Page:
IRS Offers Solutions to Untimely Return Filers

IRS attorneys report that tax-filing extensions are now available if you need more time to finish your unfiled returns. IRS tax lawyers are quick to point out these are extensions of time to file; not extensions of time to pay. Taxpayers who are having trouble paying what they owe may qualify for payment plans and other possible relief (i.e. offer in compromise). Last month, for example, IRS attorneys say the IRS, as part of its Fresh Start initiative announced penalty relief for unemployed taxpayers and self-employed individuals whose income has dropped.

People who have unfiled returns can get an automatic six-month extension. According to IRS attorneys the fastest and easiest way to get the extra time is through the Free File link on In a matter of minutes, anyone can use this free service to electronically request an automatic tax-filing extension on Form 4868. IRS tax attorneys state that filing this form gives taxpayers until Oct. 15th to complete their returns. To get the extension, IRS lawyers say that taxpayers must estimate their tax liability on this form and should also pay any amount due.

By properly filing this form, IRS attorneys say that a taxpayer can avoid the late-filing penalty, normally (5%) per month based on the unpaid balance that applies to returns filed after the deadline. In addition, any payment made with an extension request will reduce or eliminate interest and late-payment penalties that apply to payments made after April 17th. The current interest rate is (3%) per year, compounded daily, and the late-payment penalty is normally (.5%) per month.

Besides the Free File link, IRS lawyers say that taxpayers can choose to request an extension through a paid tax preparer, using tax-preparation software or by filing a paper Form 4868, available on According to some IRS attorneys, of the 10.5 million extension forms received by the IRS in 2011, about 4 million were filed electronically.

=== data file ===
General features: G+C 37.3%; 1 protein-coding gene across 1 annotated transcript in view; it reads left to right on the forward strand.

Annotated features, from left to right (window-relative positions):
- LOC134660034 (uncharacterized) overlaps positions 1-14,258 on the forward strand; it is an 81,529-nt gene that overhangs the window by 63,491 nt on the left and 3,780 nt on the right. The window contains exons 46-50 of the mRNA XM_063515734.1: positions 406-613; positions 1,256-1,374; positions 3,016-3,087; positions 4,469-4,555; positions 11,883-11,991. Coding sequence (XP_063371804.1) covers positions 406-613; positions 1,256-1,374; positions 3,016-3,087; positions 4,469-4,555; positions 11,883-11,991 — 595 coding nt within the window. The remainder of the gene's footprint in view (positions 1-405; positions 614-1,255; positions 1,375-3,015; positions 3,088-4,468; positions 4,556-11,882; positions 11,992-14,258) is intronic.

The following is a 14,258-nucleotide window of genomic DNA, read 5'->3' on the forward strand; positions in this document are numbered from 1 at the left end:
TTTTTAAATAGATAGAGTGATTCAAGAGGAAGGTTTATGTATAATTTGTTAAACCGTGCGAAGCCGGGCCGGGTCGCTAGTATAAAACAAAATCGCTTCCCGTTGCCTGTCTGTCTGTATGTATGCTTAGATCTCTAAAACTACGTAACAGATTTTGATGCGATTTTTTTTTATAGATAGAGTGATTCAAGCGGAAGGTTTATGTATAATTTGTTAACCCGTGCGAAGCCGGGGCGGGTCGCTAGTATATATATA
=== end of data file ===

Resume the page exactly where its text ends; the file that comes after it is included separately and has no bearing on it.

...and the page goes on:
IRS tax lawyers caution that some taxpayers get more time to file without having to ask for it. These taxpayers include taxpayers living abroad; U.S. citizens and resident aliens who live and work abroad, as well as members of the military on duty outside the U.S.; Members of the military and others serving in Iraq, Afghanistan or other combat zone localities (for details, see Extensions of Deadlines in Publication 3, Armed Forces Tax Guide); and people affected by certain tornadoes, severe storms, floods and other recent natural disasters. Currently, parts of Indiana, Kentucky, Tennessee and West Virginia are covered by federal disaster declarations, and affected individuals and businesses in these areas have until May 31 to file and pay.

Ultimately, IRS tax attorneys uniformly agree that getting your unfiled tax returns completed and filed in a timely fashion saves you both money and headaches. But if for whatever reason you can’t get the returns done in time, or can’t afford to pay what you owe, consider all your other options rather than just ignoring your tax obligations.


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